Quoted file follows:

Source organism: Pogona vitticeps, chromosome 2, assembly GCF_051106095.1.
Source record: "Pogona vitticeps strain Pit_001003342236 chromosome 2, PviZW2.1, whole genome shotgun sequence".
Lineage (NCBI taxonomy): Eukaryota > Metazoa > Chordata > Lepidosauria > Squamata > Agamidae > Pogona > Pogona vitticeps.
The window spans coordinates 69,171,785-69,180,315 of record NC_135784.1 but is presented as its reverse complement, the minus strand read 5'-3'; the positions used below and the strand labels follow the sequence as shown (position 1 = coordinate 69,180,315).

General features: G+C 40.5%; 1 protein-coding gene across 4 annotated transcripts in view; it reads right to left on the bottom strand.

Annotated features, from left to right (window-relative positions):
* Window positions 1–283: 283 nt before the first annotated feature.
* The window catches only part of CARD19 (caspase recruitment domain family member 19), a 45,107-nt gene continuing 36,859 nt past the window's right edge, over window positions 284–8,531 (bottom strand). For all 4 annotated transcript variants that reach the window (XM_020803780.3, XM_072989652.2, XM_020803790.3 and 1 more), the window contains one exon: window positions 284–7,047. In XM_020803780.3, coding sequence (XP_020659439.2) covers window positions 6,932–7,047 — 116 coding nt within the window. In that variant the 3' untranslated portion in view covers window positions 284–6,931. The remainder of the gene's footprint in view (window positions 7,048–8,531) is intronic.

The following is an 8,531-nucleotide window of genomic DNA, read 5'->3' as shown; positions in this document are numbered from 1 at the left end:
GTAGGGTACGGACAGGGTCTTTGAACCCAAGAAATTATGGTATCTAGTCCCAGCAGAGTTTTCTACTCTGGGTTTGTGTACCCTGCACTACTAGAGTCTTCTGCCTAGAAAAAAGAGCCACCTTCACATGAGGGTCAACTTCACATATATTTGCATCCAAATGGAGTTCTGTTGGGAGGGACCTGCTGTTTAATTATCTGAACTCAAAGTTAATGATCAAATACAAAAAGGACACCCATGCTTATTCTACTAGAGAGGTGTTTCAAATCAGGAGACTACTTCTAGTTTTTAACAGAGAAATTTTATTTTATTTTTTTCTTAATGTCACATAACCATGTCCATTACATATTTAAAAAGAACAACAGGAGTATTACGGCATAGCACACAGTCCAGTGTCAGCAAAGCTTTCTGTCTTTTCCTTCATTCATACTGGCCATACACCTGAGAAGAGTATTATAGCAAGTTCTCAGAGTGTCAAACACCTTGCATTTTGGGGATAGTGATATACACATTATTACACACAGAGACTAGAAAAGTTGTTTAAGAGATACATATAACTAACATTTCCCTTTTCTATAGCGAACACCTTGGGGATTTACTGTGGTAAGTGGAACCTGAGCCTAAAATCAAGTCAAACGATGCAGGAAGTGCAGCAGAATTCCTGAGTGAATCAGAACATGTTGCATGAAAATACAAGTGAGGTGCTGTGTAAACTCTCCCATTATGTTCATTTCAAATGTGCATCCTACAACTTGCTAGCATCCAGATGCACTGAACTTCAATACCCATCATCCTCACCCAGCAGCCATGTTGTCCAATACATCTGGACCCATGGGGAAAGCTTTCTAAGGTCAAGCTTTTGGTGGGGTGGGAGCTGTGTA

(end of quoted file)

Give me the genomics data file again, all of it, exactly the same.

Source organism: Pogona vitticeps, chromosome 2, assembly GCF_051106095.1.
Source record: "Pogona vitticeps strain Pit_001003342236 chromosome 2, PviZW2.1, whole genome shotgun sequence".
Lineage (NCBI taxonomy): Eukaryota > Metazoa > Chordata > Lepidosauria > Squamata > Agamidae > Pogona > Pogona vitticeps.
The window spans coordinates 69,171,785-69,180,315 of record NC_135784.1 but is presented as its reverse complement, the minus strand read 5'-3'; the positions used below and the strand labels follow the sequence as shown (position 1 = coordinate 69,180,315).

General features: G+C 40.5%; 1 protein-coding gene across 4 annotated transcripts in view; it reads right to left on the bottom strand.

Annotated features, from left to right (window-relative positions):
* Window positions 1–283: 283 nt before the first annotated feature.
* The window catches only part of CARD19 (caspase recruitment domain family member 19), a 45,107-nt gene continuing 36,859 nt past the window's right edge, over window positions 284–8,531 (bottom strand). For all 4 annotated transcript variants that reach the window (XM_020803780.3, XM_072989652.2, XM_020803790.3 and 1 more), the window contains one exon: window positions 284–7,047. In XM_020803780.3, coding sequence (XP_020659439.2) covers window positions 6,932–7,047 — 116 coding nt within the window. In that variant the 3' untranslated portion in view covers window positions 284–6,931. The remainder of the gene's footprint in view (window positions 7,048–8,531) is intronic.

The following is an 8,531-nucleotide window of genomic DNA, read 5'->3' as shown; positions in this document are numbered from 1 at the left end:
GTAGGGTACGGACAGGGTCTTTGAACCCAAGAAATTATGGTATCTAGTCCCAGCAGAGTTTTCTACTCTGGGTTTGTGTACCCTGCACTACTAGAGTCTTCTGCCTAGAAAAAAGAGCCACCTTCACATGAGGGTCAACTTCACATATATTTGCATCCAAATGGAGTTCTGTTGGGAGGGACCTGCTGTTTAATTATCTGAACTCAAAGTTAATGATCAAATACAAAAAGGACACCCATGCTTATTCTACTAGAGAGGTGTTTCAAATCAGGAGACTACTTCTAGTTTTTAACAGAGAAATTTTATTTTATTTTTTTCTTAATGTCACATAACCATGTCCATTACATATTTAAAAAGAACAACAGGAGTATTACGGCATAGCACACAGTCCAGTGTCAGCAAAGCTTTCTGTCTTTTCCTTCATTCATACTGGCCATACACCTGAGAAGAGTATTATAGCAAGTTCTCAGAGTGTCAAACACCTTGCATTTTGGGGATAGTGATATACACATTATTACACACAGAGACTAGAAAAGTTGTTTAAGAGATACATATAACTAACATTTCCCTTTTCTATAGCGAACACCTTGGGGATTTACTGTGGTAAGTGGAACCTGAGCCTAAAATCAAGTCAAACGATGCAGGAAGTGCAGCAGAATTCCTGAGTGAATCAGAACATGTTGCATGAAAATACAAGTGAGGTGCTGTGTAAACTCTCCCATTATGTTCATTTCAAATGTGCATCCTACAACTTGCTAGCATCCAGATGCACTGAACTTCAATACCCATCATCCTCACCCAGCAGCCATGTTGTCCAATACATCTGGACCCATGGGGAAAGCTTTCTAAGGTCAAGCTTTTGGTGGGGTGGGAGCTGTGTA